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So if I am iterating using a foreach loop and I have a function inside that takes an argument of the object iterated from list, and lets say i set its value to be different. Why don't I have to use out or ref ? I thought it was only passed by value if it you didn't use out or ref.... I know that a ref you must have initialized the variable before and out you just have to have set its value before return from the method.

It seems like if you a iterating thru a list and pass an object in its actually passed by reference. Consider the following example.

Example

class Program
    {
        static void Main(string[] args)
        {

            List<Foo> list = new List<Foo>();
            list.Add(new Foo() { Bar = "1" });
            list.Add(new Foo() { Bar = "2" });



            foreach (var f in list)
            {
                Foo f2 = f; 
                Console.WriteLine("SetFoo Pre: " + f2.Bar);
                SetFoo(f2);
                Console.WriteLine("SetFoo Post: " + f2.Bar);

                Console.WriteLine("SetFooRef Pre: " + f2.Bar);
                SetFooRef(ref f2);
                Console.WriteLine("SetFooRef Post: " + f2.Bar);
                Console.WriteLine("");
            }




            Console.WriteLine("");

            int i = 0;
            // Not using ref keyword
            Console.WriteLine("SetI Pre: " + i);
            SetI(i);
            Console.WriteLine("SetI Post: " + i);

            // Using ref keyword
            Console.WriteLine("SetRefI Pre: " + i);
            SetRefI(ref i);
            Console.WriteLine("SetRefI Post: " + i);
        }


        private static void SetRefI(ref int i)
        {
            i = 3;
            Console.WriteLine("SetRefI Inside: " + i);
        }

        private static void SetI(int i)
        {
            i = 2;
            Console.WriteLine("SetI Inside: " + i);
        }

        private static void SetFooRef(ref Foo f)
        {
            f.Bar = String.Format("{0} :: {1}", f.Bar, "WithRef");
            Console.WriteLine("SetFooRef Inside: " + f.Bar);
        }

        private static void SetFoo(Foo f)
        {
            f.Bar = String.Format("{0} :: {1}", f.Bar, "WithoutRef");
            Console.WriteLine("SetFoo Inside: " + f.Bar);
        }
    }


    class Foo
    {
        public string Bar { get; set; }
    }

Output:

SetFoo Pre: 1 SetFoo Inside: 1 ::
WithoutRef SetFoo Post: 1 WithoutRef
SetFoo Pre: 1 :: WithoutRef SetFoo
Inside: 1 :: WithoutRef :: WithRef
SetFoo Post: 1 WithoutRef :: WithRef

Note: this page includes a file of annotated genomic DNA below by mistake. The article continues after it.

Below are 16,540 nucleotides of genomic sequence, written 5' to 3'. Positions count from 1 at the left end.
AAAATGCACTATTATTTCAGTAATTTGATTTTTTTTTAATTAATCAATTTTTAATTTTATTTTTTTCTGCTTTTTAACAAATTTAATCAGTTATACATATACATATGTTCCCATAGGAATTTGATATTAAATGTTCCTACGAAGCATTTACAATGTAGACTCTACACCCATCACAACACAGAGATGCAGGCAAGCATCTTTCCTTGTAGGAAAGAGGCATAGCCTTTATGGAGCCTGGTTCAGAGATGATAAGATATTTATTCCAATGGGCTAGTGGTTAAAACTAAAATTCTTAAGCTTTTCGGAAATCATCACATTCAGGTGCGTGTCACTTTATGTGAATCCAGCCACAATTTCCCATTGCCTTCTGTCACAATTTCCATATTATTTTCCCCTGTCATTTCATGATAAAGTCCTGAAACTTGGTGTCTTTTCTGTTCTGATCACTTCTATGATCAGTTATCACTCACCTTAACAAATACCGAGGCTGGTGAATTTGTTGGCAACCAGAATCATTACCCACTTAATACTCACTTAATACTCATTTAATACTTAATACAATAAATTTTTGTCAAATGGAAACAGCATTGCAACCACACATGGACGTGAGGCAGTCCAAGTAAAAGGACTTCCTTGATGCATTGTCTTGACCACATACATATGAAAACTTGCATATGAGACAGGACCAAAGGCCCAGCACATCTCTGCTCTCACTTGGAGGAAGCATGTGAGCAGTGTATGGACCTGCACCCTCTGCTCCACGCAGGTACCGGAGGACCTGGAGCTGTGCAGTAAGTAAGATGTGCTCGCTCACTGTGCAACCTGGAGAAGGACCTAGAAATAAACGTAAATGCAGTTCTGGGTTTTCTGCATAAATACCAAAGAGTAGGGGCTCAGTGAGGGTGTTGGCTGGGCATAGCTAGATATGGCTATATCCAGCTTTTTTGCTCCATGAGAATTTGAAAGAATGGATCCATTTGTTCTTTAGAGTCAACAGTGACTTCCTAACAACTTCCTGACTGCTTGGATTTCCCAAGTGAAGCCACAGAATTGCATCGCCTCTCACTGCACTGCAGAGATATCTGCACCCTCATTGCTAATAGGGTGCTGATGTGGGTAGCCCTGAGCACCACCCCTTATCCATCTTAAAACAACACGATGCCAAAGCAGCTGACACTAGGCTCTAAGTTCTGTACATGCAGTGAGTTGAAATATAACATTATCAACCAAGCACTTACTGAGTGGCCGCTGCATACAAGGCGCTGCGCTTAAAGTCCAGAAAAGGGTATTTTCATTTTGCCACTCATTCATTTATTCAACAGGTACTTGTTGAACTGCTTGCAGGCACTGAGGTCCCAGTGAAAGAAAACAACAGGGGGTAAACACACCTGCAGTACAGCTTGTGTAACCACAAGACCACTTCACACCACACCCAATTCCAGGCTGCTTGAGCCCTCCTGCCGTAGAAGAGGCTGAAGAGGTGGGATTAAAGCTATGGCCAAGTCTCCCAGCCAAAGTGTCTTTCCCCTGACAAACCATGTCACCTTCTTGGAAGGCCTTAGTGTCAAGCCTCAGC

SetFoo Pre: 2 SetFoo Inside: 2 ::
WithoutRef SetFoo Post: 2 WithoutRef
SetFoo Pre: 2 :: WithoutRef SetFoo
Inside: 2 :: WithoutRef :: WithRef
SetFoo Post: 2 WithoutRef :: WithRef

SetI Pre: 0 SetI Inside: 2 SetIPost: 0

SetRefI Pre: 0 SetRefI Inside: 3
SetRefI Post: 3

I understand the ref with the integer example but not the above Foo object iteration example.

Thanks!

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1 Answer

up vote 11 down vote accepted

The reference is passed by value. So the method can still change the contents of the object, it just can't change which object your variable refers to.

See my article on parameter passing for a lot more information, along with my article about reference types and value types.

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So in the case above, I am pass a refence of the object Foo to my SetFoo methods. Since it shares the sames memory location, if I make a change to a value of Bar, the value of Bar will be the same of that instance of Foo in the list after exiting my function ? So there is no need for my SetFooRef method then ? –  Gabe Oct 29 '09 at 15:24
    
It is still different, you pass and object by reference value rather than object reference pointer (so to speak) if your are not using ref modifier. Your SetFooRef can be usefull if, say, you will construct a completely new Foo object inside the method - this new object will be "seen" outside the method. In contrast, without ref, you can change object properties, etc. and those changes will be "seen" outside, but if you initialize a new Foo object on a parameter variable - it will only have local scope as you will overwrite reference value. –  Audrius Oct 29 '09 at 15:38
    
Ok that makes more sense. So for the integer example I am passing it by value with SetI() but set SetRefI() I am passing by reference pointer then ? –  Gabe Oct 29 '09 at 15:45
    
With SetRefI you are passing the argument by reference, yes. Don't start using the word pointer, it'll only confusing things :) –  Jon Skeet Oct 29 '09 at 15:49
    
OK, well I guess i was just confused on why not using ref on int changing the value inside the function will not be reflected outside, but passing an object without ref the changes would be see post function –  Gabe Oct 29 '09 at 16:03
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